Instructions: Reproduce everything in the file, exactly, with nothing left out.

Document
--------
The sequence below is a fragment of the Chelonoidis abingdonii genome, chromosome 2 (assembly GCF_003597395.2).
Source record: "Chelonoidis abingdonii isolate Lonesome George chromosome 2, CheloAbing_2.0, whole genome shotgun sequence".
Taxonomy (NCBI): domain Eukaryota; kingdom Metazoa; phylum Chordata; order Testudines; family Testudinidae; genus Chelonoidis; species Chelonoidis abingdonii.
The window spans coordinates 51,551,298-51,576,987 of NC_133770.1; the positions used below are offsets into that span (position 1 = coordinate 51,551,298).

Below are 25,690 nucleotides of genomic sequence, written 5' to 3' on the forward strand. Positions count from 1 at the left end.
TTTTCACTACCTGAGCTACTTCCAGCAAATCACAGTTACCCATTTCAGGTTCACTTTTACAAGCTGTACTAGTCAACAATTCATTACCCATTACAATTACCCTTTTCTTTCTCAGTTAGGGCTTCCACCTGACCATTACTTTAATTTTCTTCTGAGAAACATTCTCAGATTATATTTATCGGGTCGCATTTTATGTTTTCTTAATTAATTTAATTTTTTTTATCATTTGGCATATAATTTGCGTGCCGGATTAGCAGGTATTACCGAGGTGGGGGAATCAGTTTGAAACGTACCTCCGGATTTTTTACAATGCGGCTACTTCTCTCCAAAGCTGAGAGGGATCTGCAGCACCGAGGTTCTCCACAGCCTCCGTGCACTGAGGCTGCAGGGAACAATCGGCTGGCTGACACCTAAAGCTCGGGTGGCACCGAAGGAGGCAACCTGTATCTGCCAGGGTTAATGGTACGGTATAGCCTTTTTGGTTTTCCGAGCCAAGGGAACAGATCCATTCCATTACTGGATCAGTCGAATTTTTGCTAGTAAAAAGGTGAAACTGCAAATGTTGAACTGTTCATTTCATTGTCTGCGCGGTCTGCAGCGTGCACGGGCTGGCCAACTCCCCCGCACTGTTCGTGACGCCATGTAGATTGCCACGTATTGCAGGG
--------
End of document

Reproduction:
The sequence below is a fragment of the Chelonoidis abingdonii genome, chromosome 2 (assembly GCF_003597395.2).
Source record: "Chelonoidis abingdonii isolate Lonesome George chromosome 2, CheloAbing_2.0, whole genome shotgun sequence".
Taxonomy (NCBI): domain Eukaryota; kingdom Metazoa; phylum Chordata; order Testudines; family Testudinidae; genus Chelonoidis; species Chelonoidis abingdonii.
The window spans coordinates 51,551,298-51,576,987 of NC_133770.1; the positions used below are offsets into that span (position 1 = coordinate 51,551,298).

Below are 25,690 nucleotides of genomic sequence, written 5' to 3' on the forward strand. Positions count from 1 at the left end.
TTTTCACTACCTGAGCTACTTCCAGCAAATCACAGTTACCCATTTCAGGTTCACTTTTACAAGCTGTACTAGTCAACAATTCATTACCCATTACAATTACCCTTTTCTTTCTCAGTTAGGGCTTCCACCTGACCATTACTTTAATTTTCTTCTGAGAAACATTCTCAGATTATATTTATCGGGTCGCATTTTATGTTTTCTTAATTAATTTAATTTTTTTTATCATTTGGCATATAATTTGCGTGCCGGATTAGCAGGTATTACCGAGGTGGGGGAATCAGTTTGAAACGTACCTCCGGATTTTTTACAATGCGGCTACTTCTCTCCAAAGCTGAGAGGGATCTGCAGCACCGAGGTTCTCCACAGCCTCCGTGCACTGAGGCTGCAGGGAACAATCGGCTGGCTGACACCTAAAGCTCGGGTGGCACCGAAGGAGGCAACCTGTATCTGCCAGGGTTAATGGTACGGTATAGCCTTTTTGGTTTTCCGAGCCAAGGGAACAGATCCATTCCATTACTGGATCAGTCGAATTTTTGCTAGTAAAAAGGTGAAACTGCAAATGTTGAACTGTTCATTTCATTGTCTGCGCGGTCTGCAGCGTGCACGGGCTGGCCAACTCCCCCGCACTGTTCGTGACGCCATGTAGATTGCCACGTATTGCAGGG